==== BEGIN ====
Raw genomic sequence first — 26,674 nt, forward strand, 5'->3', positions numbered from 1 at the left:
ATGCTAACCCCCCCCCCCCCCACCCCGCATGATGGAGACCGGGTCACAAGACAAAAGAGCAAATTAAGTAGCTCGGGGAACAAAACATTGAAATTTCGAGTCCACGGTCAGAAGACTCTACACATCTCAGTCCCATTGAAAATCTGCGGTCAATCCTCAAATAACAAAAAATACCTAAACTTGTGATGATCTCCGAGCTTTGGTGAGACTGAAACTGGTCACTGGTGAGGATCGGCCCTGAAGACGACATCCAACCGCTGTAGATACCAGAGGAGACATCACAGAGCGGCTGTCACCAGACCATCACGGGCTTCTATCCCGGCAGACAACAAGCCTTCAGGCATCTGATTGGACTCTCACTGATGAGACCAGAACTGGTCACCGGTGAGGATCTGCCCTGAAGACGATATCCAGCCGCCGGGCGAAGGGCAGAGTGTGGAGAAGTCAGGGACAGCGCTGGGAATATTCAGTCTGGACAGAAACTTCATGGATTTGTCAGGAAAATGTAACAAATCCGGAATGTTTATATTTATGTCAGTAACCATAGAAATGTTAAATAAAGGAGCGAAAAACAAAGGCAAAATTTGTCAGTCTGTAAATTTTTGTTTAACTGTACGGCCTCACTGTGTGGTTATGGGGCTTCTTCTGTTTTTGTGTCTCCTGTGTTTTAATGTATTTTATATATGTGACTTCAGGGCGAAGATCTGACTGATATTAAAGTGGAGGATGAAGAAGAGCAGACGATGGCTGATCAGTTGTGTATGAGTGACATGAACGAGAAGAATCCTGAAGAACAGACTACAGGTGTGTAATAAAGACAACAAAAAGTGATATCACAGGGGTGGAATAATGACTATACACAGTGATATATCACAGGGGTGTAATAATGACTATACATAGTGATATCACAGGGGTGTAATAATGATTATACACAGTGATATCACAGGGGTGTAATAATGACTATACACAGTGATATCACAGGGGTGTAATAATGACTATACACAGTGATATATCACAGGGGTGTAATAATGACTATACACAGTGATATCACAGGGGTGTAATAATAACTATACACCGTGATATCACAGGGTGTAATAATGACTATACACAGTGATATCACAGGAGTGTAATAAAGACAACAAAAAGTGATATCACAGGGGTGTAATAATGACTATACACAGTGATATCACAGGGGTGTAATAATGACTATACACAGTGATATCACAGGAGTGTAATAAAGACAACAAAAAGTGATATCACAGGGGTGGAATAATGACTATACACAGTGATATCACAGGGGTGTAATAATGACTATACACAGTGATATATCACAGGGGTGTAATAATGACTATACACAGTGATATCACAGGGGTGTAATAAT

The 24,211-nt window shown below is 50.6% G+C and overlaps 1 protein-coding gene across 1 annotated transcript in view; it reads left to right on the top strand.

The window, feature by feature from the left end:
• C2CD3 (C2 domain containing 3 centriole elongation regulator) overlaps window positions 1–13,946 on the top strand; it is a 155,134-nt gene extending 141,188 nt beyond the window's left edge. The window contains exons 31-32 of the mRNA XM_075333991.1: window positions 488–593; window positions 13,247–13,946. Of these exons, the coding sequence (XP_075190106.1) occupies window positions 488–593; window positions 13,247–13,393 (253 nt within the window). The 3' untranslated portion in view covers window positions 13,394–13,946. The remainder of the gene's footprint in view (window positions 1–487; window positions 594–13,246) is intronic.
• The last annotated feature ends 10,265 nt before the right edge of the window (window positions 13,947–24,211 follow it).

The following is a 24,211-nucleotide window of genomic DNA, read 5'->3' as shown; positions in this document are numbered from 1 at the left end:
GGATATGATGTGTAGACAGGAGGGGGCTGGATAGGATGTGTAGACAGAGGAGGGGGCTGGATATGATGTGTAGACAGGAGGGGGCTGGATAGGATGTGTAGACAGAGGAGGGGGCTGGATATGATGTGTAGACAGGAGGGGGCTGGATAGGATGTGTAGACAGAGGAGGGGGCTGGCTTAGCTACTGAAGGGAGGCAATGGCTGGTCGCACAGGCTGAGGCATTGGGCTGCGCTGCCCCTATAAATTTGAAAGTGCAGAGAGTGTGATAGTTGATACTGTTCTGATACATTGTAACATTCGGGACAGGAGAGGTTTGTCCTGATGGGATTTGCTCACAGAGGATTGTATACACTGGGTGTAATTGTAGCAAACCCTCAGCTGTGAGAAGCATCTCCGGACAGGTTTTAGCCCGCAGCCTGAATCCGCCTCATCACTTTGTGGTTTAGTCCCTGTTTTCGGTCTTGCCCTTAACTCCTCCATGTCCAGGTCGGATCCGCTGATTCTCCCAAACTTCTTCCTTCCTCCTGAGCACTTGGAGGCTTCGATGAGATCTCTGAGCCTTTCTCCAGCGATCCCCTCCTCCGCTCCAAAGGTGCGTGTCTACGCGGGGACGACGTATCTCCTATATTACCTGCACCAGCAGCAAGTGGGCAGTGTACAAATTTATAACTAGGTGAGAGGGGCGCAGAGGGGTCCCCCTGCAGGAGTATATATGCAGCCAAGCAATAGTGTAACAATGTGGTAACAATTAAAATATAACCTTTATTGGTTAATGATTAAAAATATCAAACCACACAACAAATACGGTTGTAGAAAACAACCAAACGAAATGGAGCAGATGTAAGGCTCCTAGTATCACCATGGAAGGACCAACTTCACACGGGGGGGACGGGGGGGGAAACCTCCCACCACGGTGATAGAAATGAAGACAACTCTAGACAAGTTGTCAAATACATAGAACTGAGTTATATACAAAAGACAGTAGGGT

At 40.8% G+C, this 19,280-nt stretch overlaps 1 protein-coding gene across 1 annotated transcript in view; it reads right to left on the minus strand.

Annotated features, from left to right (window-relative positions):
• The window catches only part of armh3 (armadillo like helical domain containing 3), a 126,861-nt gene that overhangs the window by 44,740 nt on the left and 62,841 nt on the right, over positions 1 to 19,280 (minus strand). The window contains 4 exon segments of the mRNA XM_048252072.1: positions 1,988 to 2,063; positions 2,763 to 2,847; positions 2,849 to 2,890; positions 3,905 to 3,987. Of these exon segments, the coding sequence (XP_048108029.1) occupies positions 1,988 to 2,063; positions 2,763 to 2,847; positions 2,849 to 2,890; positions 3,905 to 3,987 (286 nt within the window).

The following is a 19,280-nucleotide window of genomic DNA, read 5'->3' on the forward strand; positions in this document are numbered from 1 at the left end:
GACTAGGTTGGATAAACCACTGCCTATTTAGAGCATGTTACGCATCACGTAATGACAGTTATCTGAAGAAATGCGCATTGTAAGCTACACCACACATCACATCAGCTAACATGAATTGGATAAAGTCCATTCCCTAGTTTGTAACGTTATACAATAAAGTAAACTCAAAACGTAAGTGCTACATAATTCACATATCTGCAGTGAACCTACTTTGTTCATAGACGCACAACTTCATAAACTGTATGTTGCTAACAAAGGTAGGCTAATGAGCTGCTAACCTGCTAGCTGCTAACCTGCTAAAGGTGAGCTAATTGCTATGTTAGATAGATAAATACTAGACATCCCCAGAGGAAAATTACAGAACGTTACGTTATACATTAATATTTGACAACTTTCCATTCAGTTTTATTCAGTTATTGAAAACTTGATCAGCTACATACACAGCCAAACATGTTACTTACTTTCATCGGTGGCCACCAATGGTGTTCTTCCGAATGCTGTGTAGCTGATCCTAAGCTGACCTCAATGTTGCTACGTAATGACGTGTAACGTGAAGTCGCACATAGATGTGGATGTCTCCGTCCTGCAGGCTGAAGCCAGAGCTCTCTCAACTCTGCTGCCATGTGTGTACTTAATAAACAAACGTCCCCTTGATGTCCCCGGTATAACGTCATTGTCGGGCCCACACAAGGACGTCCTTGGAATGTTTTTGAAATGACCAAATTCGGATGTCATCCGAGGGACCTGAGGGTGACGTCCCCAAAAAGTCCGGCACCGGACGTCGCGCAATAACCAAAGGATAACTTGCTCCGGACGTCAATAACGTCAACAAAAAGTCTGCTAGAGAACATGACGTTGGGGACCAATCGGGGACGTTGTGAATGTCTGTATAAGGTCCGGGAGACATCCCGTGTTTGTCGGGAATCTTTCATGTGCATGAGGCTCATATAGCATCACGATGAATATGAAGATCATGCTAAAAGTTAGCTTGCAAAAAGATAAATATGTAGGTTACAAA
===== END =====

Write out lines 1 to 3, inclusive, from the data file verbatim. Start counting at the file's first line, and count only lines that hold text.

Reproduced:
Raw genomic sequence first — 26,674 nt, forward strand, 5'->3', positions numbered from 1 at the left:
ATGCTAACCCCCCCCCCCCCCACCCCGCATGATGGAGACCGGGTCACAAGACAAAAGAGCAAATTAAGTAGCTCGGGGAACAAAACATTGAAATTTCGAGTCCACGGTCAGAAGACTCTACACATCTCAGTCCCATTGAAAATCTGCGGTCAATCCTCAAATAACAAAAAATACCTAAACTTGTGATGATCTCCGAGCTTTGGTGAGACTGAAACTGGTCACTGGTGAGGATCGGCCCTGAAGACGACATCCAACCGCTGTAGATACCAGAGGAGACATCACAGAGCGGCTGTCACCAGACCATCACGGGCTTCTATCCCGGCAGACAACAAGCCTTCAGGCATCTGATTGGACTCTCACTGATGAGACCAGAACTGGTCACCGGTGAGGATCTGCCCTGAAGACGATATCCAGCCGCCGGGCGAAGGGCAGAGTGTGGAGAAGTCAGGGACAGCGCTGGGAATATTCAGTCTGGACAGAAACTTCATGGATTTGTCAGGAAAATGTAACAAATCCGGAATGTTTATATTTATGTCAGTAACCATAGAAATGTTAAATAAAGGAGCGAAAAACAAAGGCAAAATTTGTCAGTCTGTAAATTTTTGTTTAACTGTACGGCCTCACTGTGTGGTTATGGGGCTTCTTCTGTTTTTGTGTCTCCTGTGTTTTAATGTATTTTATATATGTGACTTCAGGGCGAAGATCTGACTGATATTAAAGTGGAGGATGAAGAAGAGCAGACGATGGCTGATCAGTTGTGTATGAGTGACATGAACGAGAAGAATCCTGAAGAACAGACTACAGGTGTGTAATAAAGACAACAAAAAGTGATATCACAGGGGTGGAATAATGACTATACACAGTGATATATCACAGGGGTGTAATAATGACTATACATAGTGATATCACAGGGGTGTAATAATGATTATACACAGTGATATCACAGGGGTGTAATAATGACTATACACAGTGATATCACAGGGGTGTAATAATGACTATACACAGTGATATATCACAGGGGTGTAATAATGACTATACACAGTGATATCACAGGGGTGTAATAATAACTATACACCGTGATATCACAGGGTGTAATAATGACTATACACAGTGATATCACAGGAGTGTAATAAAGACAACAAAAAGTGATATCACAGGGGTGTAATAATGACTATACACAGTGATATCACAGGGGTGTAATAATGACTATACACAGTGATATCACAGGAGTGTAATAAAGACAACAAAAAGTGATATCACAGGGGTGGAATAATGACTATACACAGTGATATCACAGGGGTGTAATAATGACTATACACAGTGATATATCACAGGGGTGTAATAATGACTATACACAGTGATATCACAGGGGTGTAATAAT

The 24,211-nt window shown below is 50.6% G+C and overlaps 1 protein-coding gene across 1 annotated transcript in view; it reads left to right on the top strand.